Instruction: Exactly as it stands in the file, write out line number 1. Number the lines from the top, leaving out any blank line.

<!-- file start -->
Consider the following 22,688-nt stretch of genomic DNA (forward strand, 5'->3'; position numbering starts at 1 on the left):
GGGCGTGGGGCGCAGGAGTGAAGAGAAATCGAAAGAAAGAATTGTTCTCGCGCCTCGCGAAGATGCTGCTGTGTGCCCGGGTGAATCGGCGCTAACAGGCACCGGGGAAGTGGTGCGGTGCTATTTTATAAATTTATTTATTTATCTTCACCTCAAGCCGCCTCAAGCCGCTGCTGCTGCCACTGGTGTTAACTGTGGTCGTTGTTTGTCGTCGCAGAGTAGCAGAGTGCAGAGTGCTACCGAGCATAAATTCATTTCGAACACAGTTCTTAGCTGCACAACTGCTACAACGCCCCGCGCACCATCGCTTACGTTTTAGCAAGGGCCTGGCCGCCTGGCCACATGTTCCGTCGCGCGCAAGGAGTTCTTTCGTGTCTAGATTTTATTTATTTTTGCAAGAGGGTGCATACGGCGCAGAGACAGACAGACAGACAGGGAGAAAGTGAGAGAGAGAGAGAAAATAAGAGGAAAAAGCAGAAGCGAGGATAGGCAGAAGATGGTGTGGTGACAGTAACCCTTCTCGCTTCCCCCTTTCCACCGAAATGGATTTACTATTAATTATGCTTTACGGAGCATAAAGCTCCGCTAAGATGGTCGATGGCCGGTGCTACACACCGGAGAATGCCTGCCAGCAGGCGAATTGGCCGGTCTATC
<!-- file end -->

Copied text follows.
Consider the following 22,688-nt stretch of genomic DNA (forward strand, 5'->3'; position numbering starts at 1 on the left):